English pages are provided only to compare translations to original pages,
better looking pages can be browsed
at the Linux man-pages official site.
Linux Programmer's Manual (3)
alloca - allocate memory that is automatically freed
void *alloca(size_t size);
bytes of space in the stack frame of the caller.
This temporary space is
automatically freed when the function that called
returns to its caller.
function returns a pointer to the beginning of the allocated space.
If the allocation causes stack overflow, program behavior is undefined.
Multithreading (see pthreads(7))
function is thread-safe.
This function is not in POSIX.1-2001.
There is evidence that the
function appeared in 32V, PWB, PWB.2, 3BSD, and 4BSD.
There is a man page for it in 4.3BSD.
Linux uses the GNU version.
function is machine- and compiler-dependent.
For certain applications,
its use can improve efficiency compared to the use of
In certain cases,
it can also simplify memory deallocation in applications that use
Otherwise, its use is discouraged.
Because the space allocated by
is allocated within the stack frame,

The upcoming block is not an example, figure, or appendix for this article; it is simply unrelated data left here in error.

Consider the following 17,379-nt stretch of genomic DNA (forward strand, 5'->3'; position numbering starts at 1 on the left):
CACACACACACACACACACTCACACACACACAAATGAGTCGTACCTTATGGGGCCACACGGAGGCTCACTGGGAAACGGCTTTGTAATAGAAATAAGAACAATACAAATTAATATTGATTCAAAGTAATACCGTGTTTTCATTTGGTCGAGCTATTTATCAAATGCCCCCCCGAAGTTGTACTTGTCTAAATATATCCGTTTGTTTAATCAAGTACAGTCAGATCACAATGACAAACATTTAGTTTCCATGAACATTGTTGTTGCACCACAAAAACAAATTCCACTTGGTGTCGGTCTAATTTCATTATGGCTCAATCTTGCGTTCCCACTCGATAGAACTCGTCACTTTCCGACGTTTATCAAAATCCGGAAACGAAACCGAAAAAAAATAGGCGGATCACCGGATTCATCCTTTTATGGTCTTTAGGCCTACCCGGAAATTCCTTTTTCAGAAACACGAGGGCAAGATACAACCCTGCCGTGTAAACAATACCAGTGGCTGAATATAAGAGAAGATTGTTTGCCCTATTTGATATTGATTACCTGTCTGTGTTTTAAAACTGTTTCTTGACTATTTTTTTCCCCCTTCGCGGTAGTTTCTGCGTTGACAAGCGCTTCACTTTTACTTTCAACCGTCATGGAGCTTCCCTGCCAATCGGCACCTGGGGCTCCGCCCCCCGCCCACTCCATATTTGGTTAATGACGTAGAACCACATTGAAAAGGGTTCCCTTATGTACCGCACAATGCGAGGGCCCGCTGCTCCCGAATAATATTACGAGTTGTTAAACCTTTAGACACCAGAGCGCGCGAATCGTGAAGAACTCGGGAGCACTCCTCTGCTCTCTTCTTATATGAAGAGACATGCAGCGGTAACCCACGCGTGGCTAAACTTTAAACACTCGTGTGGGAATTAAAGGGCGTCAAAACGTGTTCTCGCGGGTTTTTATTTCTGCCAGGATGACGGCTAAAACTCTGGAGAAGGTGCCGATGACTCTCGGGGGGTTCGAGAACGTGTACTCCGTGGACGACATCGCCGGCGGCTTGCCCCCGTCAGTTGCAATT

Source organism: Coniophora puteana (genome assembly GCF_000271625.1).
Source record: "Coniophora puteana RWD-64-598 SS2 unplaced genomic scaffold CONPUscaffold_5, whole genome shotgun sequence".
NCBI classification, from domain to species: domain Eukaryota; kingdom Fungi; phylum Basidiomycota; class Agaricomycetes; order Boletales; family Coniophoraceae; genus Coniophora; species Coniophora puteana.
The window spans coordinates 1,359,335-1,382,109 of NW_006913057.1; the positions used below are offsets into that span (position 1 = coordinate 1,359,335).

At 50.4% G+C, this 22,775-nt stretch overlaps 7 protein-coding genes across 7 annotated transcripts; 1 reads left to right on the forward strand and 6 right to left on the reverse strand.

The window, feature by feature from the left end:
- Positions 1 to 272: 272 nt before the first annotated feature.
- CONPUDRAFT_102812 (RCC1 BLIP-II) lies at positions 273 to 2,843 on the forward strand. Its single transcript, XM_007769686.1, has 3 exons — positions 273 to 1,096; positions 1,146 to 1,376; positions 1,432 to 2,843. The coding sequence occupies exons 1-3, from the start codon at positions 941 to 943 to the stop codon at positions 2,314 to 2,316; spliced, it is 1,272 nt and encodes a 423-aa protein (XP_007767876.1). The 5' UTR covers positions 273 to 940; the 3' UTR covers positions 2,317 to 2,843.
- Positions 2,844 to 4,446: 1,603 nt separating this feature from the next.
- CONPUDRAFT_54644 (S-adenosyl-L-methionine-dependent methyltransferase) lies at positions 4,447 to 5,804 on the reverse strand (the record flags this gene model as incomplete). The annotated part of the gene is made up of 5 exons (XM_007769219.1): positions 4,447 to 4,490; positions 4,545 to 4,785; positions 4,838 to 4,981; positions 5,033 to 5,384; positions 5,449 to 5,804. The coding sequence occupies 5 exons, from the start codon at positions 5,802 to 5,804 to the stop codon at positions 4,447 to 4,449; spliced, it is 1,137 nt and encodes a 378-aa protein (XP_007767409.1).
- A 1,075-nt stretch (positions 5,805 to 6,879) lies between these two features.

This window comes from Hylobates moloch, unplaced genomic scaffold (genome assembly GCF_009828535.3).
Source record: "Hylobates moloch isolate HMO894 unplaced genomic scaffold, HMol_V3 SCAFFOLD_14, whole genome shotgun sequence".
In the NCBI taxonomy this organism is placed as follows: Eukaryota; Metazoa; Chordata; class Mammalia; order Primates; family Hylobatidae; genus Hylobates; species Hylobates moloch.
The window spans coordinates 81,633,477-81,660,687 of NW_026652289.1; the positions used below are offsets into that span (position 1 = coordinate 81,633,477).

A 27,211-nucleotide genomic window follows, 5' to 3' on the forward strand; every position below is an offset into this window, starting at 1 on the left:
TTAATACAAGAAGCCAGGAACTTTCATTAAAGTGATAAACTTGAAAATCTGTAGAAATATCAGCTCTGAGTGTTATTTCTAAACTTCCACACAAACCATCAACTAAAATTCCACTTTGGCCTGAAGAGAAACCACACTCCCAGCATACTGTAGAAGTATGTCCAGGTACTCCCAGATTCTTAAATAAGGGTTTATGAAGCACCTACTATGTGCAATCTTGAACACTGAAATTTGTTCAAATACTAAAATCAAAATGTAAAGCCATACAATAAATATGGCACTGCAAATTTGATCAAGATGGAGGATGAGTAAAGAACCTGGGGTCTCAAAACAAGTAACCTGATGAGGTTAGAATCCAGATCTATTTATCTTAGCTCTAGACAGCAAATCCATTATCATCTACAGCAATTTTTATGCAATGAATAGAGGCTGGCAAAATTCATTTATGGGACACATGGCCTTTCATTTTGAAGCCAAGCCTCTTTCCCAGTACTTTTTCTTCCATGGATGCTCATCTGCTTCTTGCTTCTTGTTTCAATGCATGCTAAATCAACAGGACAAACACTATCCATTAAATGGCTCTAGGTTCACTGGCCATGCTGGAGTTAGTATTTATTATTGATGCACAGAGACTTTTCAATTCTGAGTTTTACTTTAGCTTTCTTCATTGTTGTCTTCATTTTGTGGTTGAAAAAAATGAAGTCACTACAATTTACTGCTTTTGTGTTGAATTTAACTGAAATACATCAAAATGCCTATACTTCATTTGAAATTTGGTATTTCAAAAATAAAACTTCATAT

that space is automatically freed if the function return
is jumped over by a call to
Do not attempt to
space allocated by
Notes on the GNU version
translates calls to
with inlined code.
This is not done when either the
option is given
is not included.
Otherwise, (without an -ansi or -std=c* option) the glibc version of
and that contains the lines:
#define alloca(size) __builtin_alloca (size)
with messy consequences if one has a private version of this function.
The fact that the code is inlined means that it is impossible
to take the address of this function, or to change its behavior
by linking with a different library.
The inlined code often consists of a single instruction adjusting
the stack pointer, and does not check for stack overflow.
Thus, there is no NULL error return.
There is no error indication if the stack frame cannot be extended.
(However, after a failed allocation, the program is likely to receive a
signal if it attempts to access the unallocated space.)
On many systems
cannot be used inside the list of arguments of a function call, because
the stack space reserved by
would appear on the stack in the middle of the space for the
This page is part of release 3.66 of the Linux
A description of the project,
information about reporting bugs,
and the latest version of this page,
can be found at
- RETURN VALUE
- Multithreading (see pthreads(7))
- CONFORMING TO
- Notes on the GNU version
- SEE ALSO
This document was created by
using the manual pages.
Time: 21:42:59 GMT, July 12, 2014